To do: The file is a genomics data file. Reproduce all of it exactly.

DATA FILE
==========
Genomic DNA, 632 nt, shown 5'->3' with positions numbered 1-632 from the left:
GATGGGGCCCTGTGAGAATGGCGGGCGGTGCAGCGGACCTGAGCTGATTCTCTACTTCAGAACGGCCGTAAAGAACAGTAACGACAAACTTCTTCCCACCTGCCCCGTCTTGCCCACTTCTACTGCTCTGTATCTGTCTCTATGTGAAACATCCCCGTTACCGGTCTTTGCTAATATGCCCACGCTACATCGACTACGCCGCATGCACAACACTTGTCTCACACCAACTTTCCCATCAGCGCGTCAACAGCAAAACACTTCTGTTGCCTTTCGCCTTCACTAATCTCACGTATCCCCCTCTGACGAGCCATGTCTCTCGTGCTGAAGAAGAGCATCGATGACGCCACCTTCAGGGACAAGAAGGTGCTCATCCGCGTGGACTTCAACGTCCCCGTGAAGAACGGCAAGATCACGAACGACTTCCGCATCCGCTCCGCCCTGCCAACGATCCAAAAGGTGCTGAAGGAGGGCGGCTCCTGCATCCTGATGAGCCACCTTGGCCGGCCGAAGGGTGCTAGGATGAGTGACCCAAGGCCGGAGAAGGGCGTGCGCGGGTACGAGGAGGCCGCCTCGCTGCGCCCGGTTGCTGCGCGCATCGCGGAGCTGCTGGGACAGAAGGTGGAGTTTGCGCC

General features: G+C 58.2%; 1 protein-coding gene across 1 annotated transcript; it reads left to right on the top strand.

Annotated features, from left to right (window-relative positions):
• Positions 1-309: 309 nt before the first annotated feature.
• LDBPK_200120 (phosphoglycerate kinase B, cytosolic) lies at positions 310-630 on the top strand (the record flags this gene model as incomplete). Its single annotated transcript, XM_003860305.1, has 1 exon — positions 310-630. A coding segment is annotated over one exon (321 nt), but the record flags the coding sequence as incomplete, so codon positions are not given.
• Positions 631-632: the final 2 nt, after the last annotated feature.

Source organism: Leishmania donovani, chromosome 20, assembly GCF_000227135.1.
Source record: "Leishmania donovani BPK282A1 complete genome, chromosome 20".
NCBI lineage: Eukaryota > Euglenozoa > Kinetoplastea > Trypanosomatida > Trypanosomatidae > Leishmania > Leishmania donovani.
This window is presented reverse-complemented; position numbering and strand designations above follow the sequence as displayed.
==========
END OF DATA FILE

Genomic DNA, 632 nt, shown 5'->3' with positions numbered 1-632 from the left:
GATGGGGCCCTGTGAGAATGGCGGGCGGTGCAGCGGACCTGAGCTGATTCTCTACTTCAGAACGGCCGTAAAGAACAGTAACGACAAACTTCTTCCCACCTGCCCCGTCTTGCCCACTTCTACTGCTCTGTATCTGTCTCTATGTGAAACATCCCCGTTACCGGTCTTTGCTAATATGCCCACGCTACATCGACTACGCCGCATGCACAACACTTGTCTCACACCAACTTTCCCATCAGCGCGTCAACAGCAAAACACTTCTGTTGCCTTTCGCCTTCACTAATCTCACGTATCCCCCTCTGACGAGCCATGTCTCTCGTGCTGAAGAAGAGCATCGATGACGCCACCTTCAGGGACAAGAAGGTGCTCATCCGCGTGGACTTCAACGTCCCCGTGAAGAACGGCAAGATCACGAACGACTTCCGCATCCGCTCCGCCCTGCCAACGATCCAAAAGGTGCTGAAGGAGGGCGGCTCCTGCATCCTGATGAGCCACCTTGGCCGGCCGAAGGGTGCTAGGATGAGTGACCCAAGGCCGGAGAAGGGCGTGCGCGGGTACGAGGAGGCCGCCTCGCTGCGCCCGGTTGCTGCGCGCATCGCGGAGCTGCTGGGACAGAAGGTGGAGTTTGCGCC

General features: G+C 58.2%; 1 protein-coding gene across 1 annotated transcript; it reads left to right on the top strand.

Annotated features, from left to right (window-relative positions):
• Positions 1-309: 309 nt before the first annotated feature.
• LDBPK_200120 (phosphoglycerate kinase B, cytosolic) lies at positions 310-630 on the top strand (the record flags this gene model as incomplete). Its single annotated transcript, XM_003860305.1, has 1 exon — positions 310-630. A coding segment is annotated over one exon (321 nt), but the record flags the coding sequence as incomplete, so codon positions are not given.
• Positions 631-632: the final 2 nt, after the last annotated feature.

Source organism: Leishmania donovani, chromosome 20, assembly GCF_000227135.1.
Source record: "Leishmania donovani BPK282A1 complete genome, chromosome 20".
NCBI lineage: Eukaryota > Euglenozoa > Kinetoplastea > Trypanosomatida > Trypanosomatidae > Leishmania > Leishmania donovani.
This window is presented reverse-complemented; position numbering and strand designations above follow the sequence as displayed.